In evaluating the events surrounding Kinsey's appearance on the stand, the state trial court concluded that a declaration of a mistrial or other corrective action was not necessary because the jury did not hear Kinsey invoke the fifth amendment and, therefore, Todaro could not have been prejudiced. In reaching the conclusion that Kinsey's refusal to testify had not been overheard by the jury, the court relied exclusively on counsel's statements that they had not heard Kinsey. Despite the fact that the court reporter was able to hear and record all of Kinsey's statements with no apparent problem, the jury was never polled. The court dismissed Kinsey, apparently within the hearing of the jury, with the following words:
The Court: Mr. Kinsey, you're [sic] request is granted. You will not have to testify. You may now go back to the jail with the Sheriff.
The district court, considering the totality of these circumstances, deferred to the state trial court's conclusion with respect to prejudice despite the fact that the issue of prejudice was never fully evaluated by the state trial court. The prejudice analysis was skeletal at best and was undertaken without reference to any articulated legal standard. Moreover, the factual underpinnings of the claim of prejudice were given only cursory attention. The prosecutor's equivocation and Todaro's statements regarding whether the prosecutor knew that Kinsey would refuse to testify were not addressed and no inquiry was made as to what the jury actually heard Kinsey say. What questioning there was did not go far enough; the trial court stopped short of asking those questions which might well have established prejudice.
Under these circumstances, I believe that it was incumbent upon the district court to do more than apply the presumption of correctness embodied in 28 U.S.C. § 2254(d) to the district court's finding that Todaro did not suffer any prejudice. The caselaw makes clear that the section 2254 presumption does not apply where it appears that the material facts were not adequately developed in the state proceeding or where the fact-finding procedure employed by the state court was not adequate to afford a full and fair hearing.*fn2 In those circumstances, an evidentiary hearing is required. Townsend v. Sain, 372 U.S. 293, 313, 9 L. Ed. 2d 770, 83 S. Ct. 745; Smith v. Freeman, 892 F.2d 331, 338-39 (3d Cir. 1989); Sullivan v. Cuyler, 723 F.2d 1077, 1084 (3d Cir. 1983).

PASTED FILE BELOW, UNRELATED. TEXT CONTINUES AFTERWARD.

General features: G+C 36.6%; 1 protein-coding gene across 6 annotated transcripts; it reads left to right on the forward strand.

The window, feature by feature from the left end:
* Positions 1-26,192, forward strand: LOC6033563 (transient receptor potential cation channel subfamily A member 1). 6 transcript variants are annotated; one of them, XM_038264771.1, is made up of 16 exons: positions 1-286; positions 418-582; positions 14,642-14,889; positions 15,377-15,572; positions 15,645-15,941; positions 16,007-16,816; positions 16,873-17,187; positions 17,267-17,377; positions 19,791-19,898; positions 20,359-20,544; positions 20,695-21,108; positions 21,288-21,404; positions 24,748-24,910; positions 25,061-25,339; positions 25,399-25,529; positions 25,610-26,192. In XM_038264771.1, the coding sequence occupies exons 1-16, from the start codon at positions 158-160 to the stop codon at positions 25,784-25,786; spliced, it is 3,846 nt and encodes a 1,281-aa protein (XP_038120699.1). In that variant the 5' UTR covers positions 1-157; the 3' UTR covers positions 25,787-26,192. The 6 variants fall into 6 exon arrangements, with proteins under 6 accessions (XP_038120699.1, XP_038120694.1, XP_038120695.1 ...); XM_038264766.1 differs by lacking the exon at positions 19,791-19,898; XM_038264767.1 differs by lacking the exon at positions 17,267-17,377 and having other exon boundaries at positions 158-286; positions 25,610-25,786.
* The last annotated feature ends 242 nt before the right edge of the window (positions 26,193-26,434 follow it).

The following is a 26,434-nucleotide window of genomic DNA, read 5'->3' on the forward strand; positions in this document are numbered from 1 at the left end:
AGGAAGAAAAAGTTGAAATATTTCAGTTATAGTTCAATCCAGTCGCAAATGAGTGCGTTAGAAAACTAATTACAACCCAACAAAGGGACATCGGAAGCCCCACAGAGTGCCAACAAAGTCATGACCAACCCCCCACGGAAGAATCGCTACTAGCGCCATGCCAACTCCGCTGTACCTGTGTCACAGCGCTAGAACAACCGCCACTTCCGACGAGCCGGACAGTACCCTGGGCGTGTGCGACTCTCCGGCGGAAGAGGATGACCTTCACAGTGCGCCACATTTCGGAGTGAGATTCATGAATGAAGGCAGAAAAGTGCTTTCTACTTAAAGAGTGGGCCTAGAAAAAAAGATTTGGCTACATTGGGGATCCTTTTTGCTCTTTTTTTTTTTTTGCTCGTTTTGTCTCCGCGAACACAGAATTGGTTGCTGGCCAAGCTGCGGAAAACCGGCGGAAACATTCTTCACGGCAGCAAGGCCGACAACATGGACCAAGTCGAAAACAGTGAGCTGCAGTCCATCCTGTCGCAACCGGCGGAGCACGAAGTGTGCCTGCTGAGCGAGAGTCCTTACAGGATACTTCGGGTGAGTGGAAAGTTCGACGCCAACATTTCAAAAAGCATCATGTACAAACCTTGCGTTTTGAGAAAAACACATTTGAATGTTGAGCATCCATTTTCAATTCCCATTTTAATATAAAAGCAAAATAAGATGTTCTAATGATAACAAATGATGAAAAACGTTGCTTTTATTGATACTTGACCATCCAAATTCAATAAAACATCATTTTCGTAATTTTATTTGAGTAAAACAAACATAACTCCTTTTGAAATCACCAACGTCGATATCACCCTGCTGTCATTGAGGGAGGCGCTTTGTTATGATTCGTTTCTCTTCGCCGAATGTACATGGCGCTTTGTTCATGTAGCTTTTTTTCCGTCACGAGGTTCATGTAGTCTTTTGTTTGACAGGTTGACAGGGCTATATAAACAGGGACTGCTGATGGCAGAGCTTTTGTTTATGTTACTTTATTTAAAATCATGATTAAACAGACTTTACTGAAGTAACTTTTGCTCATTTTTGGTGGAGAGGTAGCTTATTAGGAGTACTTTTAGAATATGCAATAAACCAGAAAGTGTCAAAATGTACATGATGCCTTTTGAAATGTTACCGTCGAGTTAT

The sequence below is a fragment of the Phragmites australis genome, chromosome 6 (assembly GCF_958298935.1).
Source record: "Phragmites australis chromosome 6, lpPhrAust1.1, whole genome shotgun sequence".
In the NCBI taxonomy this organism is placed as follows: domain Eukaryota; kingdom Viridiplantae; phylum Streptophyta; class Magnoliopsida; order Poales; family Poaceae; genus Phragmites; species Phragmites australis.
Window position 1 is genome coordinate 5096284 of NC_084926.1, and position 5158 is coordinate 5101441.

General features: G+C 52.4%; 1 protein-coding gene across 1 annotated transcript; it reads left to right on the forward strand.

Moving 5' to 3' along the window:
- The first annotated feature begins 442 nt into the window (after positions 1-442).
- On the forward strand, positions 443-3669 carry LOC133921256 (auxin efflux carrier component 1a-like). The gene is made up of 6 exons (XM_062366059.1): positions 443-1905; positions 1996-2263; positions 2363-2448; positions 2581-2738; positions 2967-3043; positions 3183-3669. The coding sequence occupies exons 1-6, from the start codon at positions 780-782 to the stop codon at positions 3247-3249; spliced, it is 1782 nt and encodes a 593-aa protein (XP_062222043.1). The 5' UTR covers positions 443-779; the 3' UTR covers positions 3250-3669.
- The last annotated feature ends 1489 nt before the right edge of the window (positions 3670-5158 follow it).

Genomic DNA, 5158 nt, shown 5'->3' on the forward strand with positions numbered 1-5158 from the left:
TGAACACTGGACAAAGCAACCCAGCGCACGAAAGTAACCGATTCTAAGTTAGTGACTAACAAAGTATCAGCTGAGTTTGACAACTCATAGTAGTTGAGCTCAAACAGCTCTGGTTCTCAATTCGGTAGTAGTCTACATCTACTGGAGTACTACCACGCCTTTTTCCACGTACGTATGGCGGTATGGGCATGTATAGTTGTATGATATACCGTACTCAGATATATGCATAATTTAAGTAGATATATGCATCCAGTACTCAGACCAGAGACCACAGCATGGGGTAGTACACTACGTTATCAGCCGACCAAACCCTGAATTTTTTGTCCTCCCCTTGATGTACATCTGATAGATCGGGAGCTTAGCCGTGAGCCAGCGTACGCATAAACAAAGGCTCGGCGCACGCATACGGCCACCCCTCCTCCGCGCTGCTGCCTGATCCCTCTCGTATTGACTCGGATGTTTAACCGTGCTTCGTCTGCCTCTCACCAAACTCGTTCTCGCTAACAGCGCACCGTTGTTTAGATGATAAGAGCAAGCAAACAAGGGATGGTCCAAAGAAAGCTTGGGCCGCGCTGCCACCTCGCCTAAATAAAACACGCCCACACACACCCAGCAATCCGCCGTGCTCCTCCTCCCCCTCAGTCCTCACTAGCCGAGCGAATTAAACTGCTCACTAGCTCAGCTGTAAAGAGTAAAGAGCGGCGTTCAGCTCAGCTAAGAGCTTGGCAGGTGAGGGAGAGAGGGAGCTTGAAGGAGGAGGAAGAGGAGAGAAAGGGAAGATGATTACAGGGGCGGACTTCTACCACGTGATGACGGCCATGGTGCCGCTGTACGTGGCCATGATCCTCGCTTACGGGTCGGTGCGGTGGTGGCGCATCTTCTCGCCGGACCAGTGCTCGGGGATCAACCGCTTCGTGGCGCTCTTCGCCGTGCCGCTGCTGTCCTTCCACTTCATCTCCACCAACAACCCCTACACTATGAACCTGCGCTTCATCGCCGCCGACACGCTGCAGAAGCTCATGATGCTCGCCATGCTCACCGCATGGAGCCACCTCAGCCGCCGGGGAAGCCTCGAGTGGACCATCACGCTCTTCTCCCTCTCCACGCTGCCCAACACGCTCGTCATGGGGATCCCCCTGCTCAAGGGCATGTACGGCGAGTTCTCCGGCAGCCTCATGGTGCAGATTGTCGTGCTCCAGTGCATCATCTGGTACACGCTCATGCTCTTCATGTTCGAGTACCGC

It is our responsibility to examine the findings of the state [court] to determine if they are adequate to support the presumption of correctness under § 2254(d). These findings must be sufficient to enable the district court to fulfill its obligation to determine that they are supported by the evidence and that the correct standards of law were applied.
Fowler v. Jago, 683 F.2d 983, 988-89 (6th Cir. 1982).
I am not convinced that the state trial court's factual findings are reliable or that the court applied the correct legal standard in evaluation Todaro's claim of prejudice. An evidentiary hearing is required with regard to the disputed factual matters and an independent evaluation must be made of the overall claim of prejudice.
It may be that even if the outstanding factual questions were not resolved favorably to Todaro, Todaro still would have a viable claim of prejudice. the danger of "guilt by association" inherent in a case involving a co-conspirator's assertion of the fifth amendment privilege is obvious. There is a strong argument that the danger of "guilt by association" was present in this case even if it is determined that the jury did not overhear Kinsey's assertion of the fifth amendment privilege. At the time that Kinsey was called to the stand and excused without testifying, the jury was thoroughly familiar with Kinsey and his alleged role in the case. Even though Kinsey did not testify, the jury was made aware that Kinsey was in jail and may well have used Kinsey's guilt as substantive evidence against Todaro or may have inferred that Kinsey's testimony would have implicated Todaro. The likelihood that Kinsey's appearance was prejudicial is increased by the court's failure to explain Kinsey's dismissal or to offer any cautionary instruction. These are matters which the district court should have addressed.
On the record as it stands, I am unable to say that Todaro was not deprived of "fundamental fairness in his criminal trial," Bisaccia v. Attorney General of the State of N.J., 623 F.2d 307, 312 (3d Cir. 1980), and that his due process rights were not abridged. I would, therefore, vacate the order of the district court and remand this matter with instructions that an evidentiary hearing be held in the context of an evaluation of the overall claim of prejudice.